In 1972, The Youngbloods released a version of the song as the B-side to their single, "Light Shine".[4]

In 1973, Gregg Allman included a version of the song on his first solo album Laid Back.

In 1989, The Neville Brothers included a version of the song on their Grammy-winning album Yellow Moon.

In 2002, The Avett Brothers included a version of the song on their album "Live at the Double Door Inn".

In 2014, Scottish singer Susan Boyle recorded a version as one of her tracks for her sixth studio album, Hope.[5]

In popular culture[edit]

The song in its reworked version of "Can the Circle Be Unbroken" appeared in the film Iron Jawed Angels. even though this website shows the above song as the title.

In the film 2012, the song can be heard on the family's way to Yellowstone Park.

In 2012, a Belgian film called The Broken Circle Breakdown used the song on its soundtrack.

A season three episode of Pretty Little Liars was titled after the hymn and featured the song within the episode.

The hymn is sung every year at the Country Music Hall of Fame at the conclusion of each medallion induction ceremony. It is performed by the inductees of that respective year as well as any previously inducted members of the Hall of Fame who are present.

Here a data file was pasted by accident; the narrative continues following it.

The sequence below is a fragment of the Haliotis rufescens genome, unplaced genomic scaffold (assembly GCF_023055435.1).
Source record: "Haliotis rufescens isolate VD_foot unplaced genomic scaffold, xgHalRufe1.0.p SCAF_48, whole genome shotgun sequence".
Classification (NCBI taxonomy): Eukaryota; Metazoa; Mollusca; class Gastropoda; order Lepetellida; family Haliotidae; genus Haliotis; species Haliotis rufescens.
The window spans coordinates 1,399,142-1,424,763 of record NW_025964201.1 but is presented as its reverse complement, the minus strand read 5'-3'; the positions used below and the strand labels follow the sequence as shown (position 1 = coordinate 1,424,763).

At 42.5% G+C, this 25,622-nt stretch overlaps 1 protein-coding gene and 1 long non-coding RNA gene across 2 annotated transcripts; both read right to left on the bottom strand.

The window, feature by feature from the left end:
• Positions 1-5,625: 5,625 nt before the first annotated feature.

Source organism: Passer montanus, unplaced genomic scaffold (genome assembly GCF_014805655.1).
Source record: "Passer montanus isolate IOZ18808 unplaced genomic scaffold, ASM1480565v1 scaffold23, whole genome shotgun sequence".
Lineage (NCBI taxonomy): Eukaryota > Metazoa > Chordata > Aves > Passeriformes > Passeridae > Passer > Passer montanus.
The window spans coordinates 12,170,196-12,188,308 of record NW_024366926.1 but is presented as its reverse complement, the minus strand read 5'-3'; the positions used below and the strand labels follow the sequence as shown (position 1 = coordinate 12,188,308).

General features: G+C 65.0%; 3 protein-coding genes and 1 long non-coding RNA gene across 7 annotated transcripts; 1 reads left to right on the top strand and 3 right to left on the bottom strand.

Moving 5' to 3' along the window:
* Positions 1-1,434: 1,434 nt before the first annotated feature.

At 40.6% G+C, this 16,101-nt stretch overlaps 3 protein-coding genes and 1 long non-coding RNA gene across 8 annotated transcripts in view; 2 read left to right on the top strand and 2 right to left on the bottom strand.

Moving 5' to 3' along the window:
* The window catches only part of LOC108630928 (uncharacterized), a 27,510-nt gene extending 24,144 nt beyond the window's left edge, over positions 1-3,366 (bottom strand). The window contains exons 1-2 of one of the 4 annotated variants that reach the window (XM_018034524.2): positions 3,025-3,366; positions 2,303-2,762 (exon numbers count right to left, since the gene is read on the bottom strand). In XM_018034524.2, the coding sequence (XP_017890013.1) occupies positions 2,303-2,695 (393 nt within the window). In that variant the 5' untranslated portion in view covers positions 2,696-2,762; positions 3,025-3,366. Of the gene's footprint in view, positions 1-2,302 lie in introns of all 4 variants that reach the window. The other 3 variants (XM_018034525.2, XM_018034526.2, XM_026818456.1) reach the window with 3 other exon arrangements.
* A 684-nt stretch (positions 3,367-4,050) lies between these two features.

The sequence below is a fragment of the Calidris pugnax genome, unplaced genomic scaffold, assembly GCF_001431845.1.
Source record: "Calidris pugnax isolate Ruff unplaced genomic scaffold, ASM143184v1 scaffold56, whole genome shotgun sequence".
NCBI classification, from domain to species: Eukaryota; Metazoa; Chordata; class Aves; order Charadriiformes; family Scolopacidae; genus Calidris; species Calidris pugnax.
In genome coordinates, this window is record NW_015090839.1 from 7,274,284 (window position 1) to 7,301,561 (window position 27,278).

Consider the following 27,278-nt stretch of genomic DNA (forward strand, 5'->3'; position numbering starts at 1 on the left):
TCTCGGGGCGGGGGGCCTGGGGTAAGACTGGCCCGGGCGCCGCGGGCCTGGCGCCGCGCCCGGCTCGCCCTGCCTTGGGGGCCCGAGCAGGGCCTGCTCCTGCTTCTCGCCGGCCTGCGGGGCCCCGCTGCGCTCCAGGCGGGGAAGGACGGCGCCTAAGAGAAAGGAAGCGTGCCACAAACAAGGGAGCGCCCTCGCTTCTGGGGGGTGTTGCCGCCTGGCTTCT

Two versions of the hymn are featured in the soundtrack for the 2013 video game BioShock Infinite: a traditional choir version, performed by Maureen Murphy, and an award-winning acoustic version performed by Troy Baker (guitar) and Courtnee Draper, the voice actors of main characters Booker DeWitt and Elizabeth, respectively. The use of the original lyrics was controversial: some commentators, apparently unaware of the differences between the original and Carter versions, criticized the omission of "Lord" from the chorus as anti-religious censorship. The choice was explained as simply being consistent with the 1912 setting of the game.[6][7] The song won "the Best Song in a Game" award during the VGX 2013.[8] In March 2013, the score for BioShock Infinite contained "Will the Circle Be Unbroken (choral version)" with Ada Ruth Habershon, Charles Hutchinson Gabriel (2:56) on Track 3.


  1. ^ a b Habershon, Ada R., and Gabriel, Charles H. (1907) [2nd. Pub. 1910]. "Will the Circle Be Unbroken". In Alexander, Charles M. comp. Alexander's Gospel Songs No. 2. Fleming H. Revell Company, New York. p. 33, song 28.
  2. ^ https://www.youtube.com/watch?v=JvwRqiBBzCo
  3. ^ [1]
  4. ^ The Youngbloods, "Light Shine" single release Retrieved May 18, 2015
  5. ^ "Susan Announces Sixth Album, 'Hope'!". December 15, 2014. Retrieved March 9, 2015. 
  6. ^ http://arstechnica.com/gaming/2011/12/oh-lord-ken-levine-didnt-remove-religious-lyrics-from-bioshock-infinite-trailer/
  7. ^ http://www.adweek.com/adfreak/good-lord-video-game-ad-accused-religious-censorship-137061
  8. ^ Jones, Elton. "VGX 2013: The Full List of Video Game Award Winners". heavy.com. 


  • Alexander, Charles M. Alexander's Gospel Songs No. 2. New York: Fleming H. Revell Company (1910).

External links[edit]

"Will the Circle Be Unbroken?". Archived from the original on November 5, 2011.